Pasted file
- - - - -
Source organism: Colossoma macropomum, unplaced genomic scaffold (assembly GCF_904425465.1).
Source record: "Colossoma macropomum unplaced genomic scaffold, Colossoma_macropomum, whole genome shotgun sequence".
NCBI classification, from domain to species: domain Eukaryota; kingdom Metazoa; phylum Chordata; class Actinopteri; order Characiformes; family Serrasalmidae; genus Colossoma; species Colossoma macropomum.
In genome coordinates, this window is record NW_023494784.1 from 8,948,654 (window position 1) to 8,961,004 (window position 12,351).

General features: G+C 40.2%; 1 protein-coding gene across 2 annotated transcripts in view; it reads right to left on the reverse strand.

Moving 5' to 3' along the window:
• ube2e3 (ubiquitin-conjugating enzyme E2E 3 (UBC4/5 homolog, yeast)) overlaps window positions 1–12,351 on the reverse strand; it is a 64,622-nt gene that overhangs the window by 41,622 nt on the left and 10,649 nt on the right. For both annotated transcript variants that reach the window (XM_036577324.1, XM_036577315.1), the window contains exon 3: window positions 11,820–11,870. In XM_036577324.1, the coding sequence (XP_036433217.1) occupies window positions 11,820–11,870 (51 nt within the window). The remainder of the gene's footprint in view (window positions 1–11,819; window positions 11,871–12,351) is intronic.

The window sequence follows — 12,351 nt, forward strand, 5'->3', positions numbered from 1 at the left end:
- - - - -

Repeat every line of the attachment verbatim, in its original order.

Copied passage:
Source organism: Colossoma macropomum, unplaced genomic scaffold (assembly GCF_904425465.1).
Source record: "Colossoma macropomum unplaced genomic scaffold, Colossoma_macropomum, whole genome shotgun sequence".
NCBI classification, from domain to species: domain Eukaryota; kingdom Metazoa; phylum Chordata; class Actinopteri; order Characiformes; family Serrasalmidae; genus Colossoma; species Colossoma macropomum.
In genome coordinates, this window is record NW_023494784.1 from 8,948,654 (window position 1) to 8,961,004 (window position 12,351).

General features: G+C 40.2%; 1 protein-coding gene across 2 annotated transcripts in view; it reads right to left on the reverse strand.

Moving 5' to 3' along the window:
• ube2e3 (ubiquitin-conjugating enzyme E2E 3 (UBC4/5 homolog, yeast)) overlaps window positions 1–12,351 on the reverse strand; it is a 64,622-nt gene that overhangs the window by 41,622 nt on the left and 10,649 nt on the right. For both annotated transcript variants that reach the window (XM_036577324.1, XM_036577315.1), the window contains exon 3: window positions 11,820–11,870. In XM_036577324.1, the coding sequence (XP_036433217.1) occupies window positions 11,820–11,870 (51 nt within the window). The remainder of the gene's footprint in view (window positions 1–11,819; window positions 11,871–12,351) is intronic.

The window sequence follows — 12,351 nt, forward strand, 5'->3', positions numbered from 1 at the left end: